Mr. B

If there is one thing that Chris Bickel is more known for than Confederate Fagg, it the Goodtime Karaoke Explosion he throws at the Art Bar each Wednesday night. After accidentally discovering the joys of karaoke at a friend’s birthday party, Bickel lamented the lack of good karaoke nights in Columbia, so he decided to start his own. With an extensive song selection and a high-energy room like the Art Bar, Wednesday nights at the Art Bar features the kinds of enormous crowds and strong sense of community that the town is too often not credited with having.

Somewhat ironically now, the series was initially meant to be an occasional or one-off event. “The Art Bar didn’t even want to do karaoke at all – I sort of had to twist their arm to let me do it,” Bickel remembers. “And I think they only wanted to do it once a month, on their worse night, but after the first night, they asked me to come back and do it every week.” Aside from a brief break last year where Bickel thought about pulling the plug and was met with an outpouring of support and praise, the series has been going strong for seven years.

The Vinyl Side

In addition to all of these creative outlets, Bickel is also intimately tied to the record store scene in Columbia. One of his first jobs in town was at Manifest Records, and he would go on to start his own store, New Clear Days with Dan Cook in the early 1990s. New Clear Days specialized in punk rock and built quite a reputation for its well-curated inventory, but was difficult to keep afloat in a city like Columbia. After Cook left to join the staff at the Free Times, Bickel moved to the store to Five Points for awhile before selling it off and joining Papa Jazz as the head of the vinyl department.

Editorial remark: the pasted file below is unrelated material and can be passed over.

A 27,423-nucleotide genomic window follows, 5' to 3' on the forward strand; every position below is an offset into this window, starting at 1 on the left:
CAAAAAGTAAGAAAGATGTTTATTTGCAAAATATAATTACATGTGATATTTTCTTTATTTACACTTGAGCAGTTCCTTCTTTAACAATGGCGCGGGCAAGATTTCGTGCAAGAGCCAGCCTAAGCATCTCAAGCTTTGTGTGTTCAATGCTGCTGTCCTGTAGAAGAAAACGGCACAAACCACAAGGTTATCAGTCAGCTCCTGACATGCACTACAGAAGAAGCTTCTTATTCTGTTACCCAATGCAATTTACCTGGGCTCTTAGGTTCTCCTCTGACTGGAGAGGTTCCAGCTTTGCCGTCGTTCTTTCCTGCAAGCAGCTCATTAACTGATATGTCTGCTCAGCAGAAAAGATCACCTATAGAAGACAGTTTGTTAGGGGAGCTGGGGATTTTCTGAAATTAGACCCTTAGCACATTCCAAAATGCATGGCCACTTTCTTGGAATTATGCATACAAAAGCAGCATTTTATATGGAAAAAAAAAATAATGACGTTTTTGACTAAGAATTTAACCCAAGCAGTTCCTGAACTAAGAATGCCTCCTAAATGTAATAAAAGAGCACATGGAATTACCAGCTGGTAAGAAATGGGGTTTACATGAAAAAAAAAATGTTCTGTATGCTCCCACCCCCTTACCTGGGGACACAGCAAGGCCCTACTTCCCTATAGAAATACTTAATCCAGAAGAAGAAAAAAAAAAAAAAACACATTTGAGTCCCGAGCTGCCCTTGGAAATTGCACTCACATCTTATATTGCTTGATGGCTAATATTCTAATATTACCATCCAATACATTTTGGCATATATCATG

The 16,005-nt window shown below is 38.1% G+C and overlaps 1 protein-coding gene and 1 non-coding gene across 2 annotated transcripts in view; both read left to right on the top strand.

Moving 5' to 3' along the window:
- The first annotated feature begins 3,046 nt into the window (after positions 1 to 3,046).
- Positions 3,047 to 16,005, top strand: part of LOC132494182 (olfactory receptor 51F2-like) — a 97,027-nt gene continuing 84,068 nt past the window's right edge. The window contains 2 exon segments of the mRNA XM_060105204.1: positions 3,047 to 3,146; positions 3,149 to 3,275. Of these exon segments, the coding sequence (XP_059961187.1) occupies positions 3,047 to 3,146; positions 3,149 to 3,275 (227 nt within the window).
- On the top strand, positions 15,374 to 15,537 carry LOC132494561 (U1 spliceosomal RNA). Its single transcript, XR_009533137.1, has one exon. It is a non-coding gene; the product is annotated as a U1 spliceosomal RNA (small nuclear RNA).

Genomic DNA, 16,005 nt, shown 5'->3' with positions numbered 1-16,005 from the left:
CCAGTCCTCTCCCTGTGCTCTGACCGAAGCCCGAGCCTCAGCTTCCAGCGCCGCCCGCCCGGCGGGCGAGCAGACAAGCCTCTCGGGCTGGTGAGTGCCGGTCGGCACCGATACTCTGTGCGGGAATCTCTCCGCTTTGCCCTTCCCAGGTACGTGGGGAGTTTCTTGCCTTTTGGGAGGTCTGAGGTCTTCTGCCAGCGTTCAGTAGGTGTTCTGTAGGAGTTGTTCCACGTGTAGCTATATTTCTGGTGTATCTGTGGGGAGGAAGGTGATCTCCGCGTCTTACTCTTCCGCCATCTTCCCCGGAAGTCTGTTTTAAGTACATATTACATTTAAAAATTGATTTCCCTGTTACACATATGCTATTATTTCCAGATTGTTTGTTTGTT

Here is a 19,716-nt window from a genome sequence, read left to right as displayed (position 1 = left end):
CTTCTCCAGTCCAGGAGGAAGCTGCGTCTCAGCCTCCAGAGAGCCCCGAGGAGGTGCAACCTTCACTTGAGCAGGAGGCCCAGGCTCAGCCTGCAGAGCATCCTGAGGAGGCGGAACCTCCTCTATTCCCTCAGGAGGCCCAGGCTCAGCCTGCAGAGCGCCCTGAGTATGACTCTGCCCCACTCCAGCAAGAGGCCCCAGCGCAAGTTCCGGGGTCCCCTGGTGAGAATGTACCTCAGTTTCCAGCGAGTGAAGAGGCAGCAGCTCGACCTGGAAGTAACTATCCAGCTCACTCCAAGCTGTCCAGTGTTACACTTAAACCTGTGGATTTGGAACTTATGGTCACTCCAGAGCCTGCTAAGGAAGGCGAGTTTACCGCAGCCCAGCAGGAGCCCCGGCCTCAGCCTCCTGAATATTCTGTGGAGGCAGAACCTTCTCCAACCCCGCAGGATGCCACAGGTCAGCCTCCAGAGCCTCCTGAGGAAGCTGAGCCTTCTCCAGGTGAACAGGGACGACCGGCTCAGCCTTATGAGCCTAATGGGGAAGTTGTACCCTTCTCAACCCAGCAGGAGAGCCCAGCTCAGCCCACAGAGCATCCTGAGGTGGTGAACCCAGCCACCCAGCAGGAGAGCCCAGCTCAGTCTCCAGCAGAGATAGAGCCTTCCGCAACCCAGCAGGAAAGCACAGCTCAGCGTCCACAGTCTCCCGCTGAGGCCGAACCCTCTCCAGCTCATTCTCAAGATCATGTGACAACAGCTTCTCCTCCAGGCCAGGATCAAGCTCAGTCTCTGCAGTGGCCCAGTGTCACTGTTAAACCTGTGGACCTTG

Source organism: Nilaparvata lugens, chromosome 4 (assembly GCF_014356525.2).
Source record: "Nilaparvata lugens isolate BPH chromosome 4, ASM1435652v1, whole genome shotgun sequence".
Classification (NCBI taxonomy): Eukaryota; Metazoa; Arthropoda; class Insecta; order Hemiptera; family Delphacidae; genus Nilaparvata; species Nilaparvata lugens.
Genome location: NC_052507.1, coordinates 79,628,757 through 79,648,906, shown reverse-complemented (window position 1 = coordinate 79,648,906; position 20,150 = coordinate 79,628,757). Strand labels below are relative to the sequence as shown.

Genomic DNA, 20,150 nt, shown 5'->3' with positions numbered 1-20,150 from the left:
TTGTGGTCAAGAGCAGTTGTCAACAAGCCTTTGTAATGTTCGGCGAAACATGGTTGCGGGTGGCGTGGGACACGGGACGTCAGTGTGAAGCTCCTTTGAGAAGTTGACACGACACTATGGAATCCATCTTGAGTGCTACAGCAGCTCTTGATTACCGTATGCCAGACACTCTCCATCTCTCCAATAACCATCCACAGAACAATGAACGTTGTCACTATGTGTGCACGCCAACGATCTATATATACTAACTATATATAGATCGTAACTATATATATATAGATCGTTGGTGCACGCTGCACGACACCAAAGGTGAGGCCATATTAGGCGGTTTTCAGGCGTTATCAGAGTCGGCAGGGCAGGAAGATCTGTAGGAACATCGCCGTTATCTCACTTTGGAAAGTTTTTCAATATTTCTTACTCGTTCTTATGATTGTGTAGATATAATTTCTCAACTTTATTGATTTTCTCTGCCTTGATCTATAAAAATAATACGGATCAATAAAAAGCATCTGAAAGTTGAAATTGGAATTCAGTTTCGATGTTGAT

Responsible for the amazing, high-quality selection of vinyl at one of the best record stores in the Southeast, Bickel travels around buying records from private collectors and also supervises submissions that come through the doors. He’s developed a strong acumen for assessing vinyl over the years and has developed a wildly diverse collection. “When I started my taste were pretty narrow, but as you go along you learn about other things – now my tastes are really broad and I want to buy everything that’s cool,” he explains. Although he works hard at keeping the store’s catalog top-notch, which it is, out-of-town collectors will come in and often spend thousands of dollars on the records Bickel painstakingly procured.

Bickel About Town

Bickel shies away from the term “performance artist,” but many of his activities probably would fit in that category. One summer he went around to various bars persuading people to form human pyramids, which he photographed and posted online. Another time he took pictures of people “outing” their crushes and posted the pictures on Facebook. “I like these things to be disruptive – not necessarily in a bad way – but that takes [people] out of what they are used to doing,” he says. “At first they are really skeptical about it, but then they end up having a good time and having something to talk about for the next week.”

This past Christmas, Bickel got a group of people together to celebrate the pagan Christmas ritual involving Krampus, the mythical creature that serves as a sort of dark counterpart to Santa Claus. “He was sort of a devil that punishes the bad kids,” Bickel says. The idea came from some footage from small alpine towns where the celebration still exists, and Bickel was inspired by the message. “I wanted to pay homage to this neo-pagan tradition, because it seemed like a great antidote to this horrible sense of entitlement in the world we live in – we need something scary like that to keep kids in line.”

In lieu of a more traditional ceremony, though, Bickel merely donned the grotesque mask of Krampus and walked the streets of Columbia, confronting people with his “identity” and talking about the tradition. He’ll do it again this year and continue to “keep it under the radar a little and still have an element of chaos.”

Which is really what Bickel is always doing for Columbia’s art and music scene – keeping it going, under the radar, with just the right kind of chaos.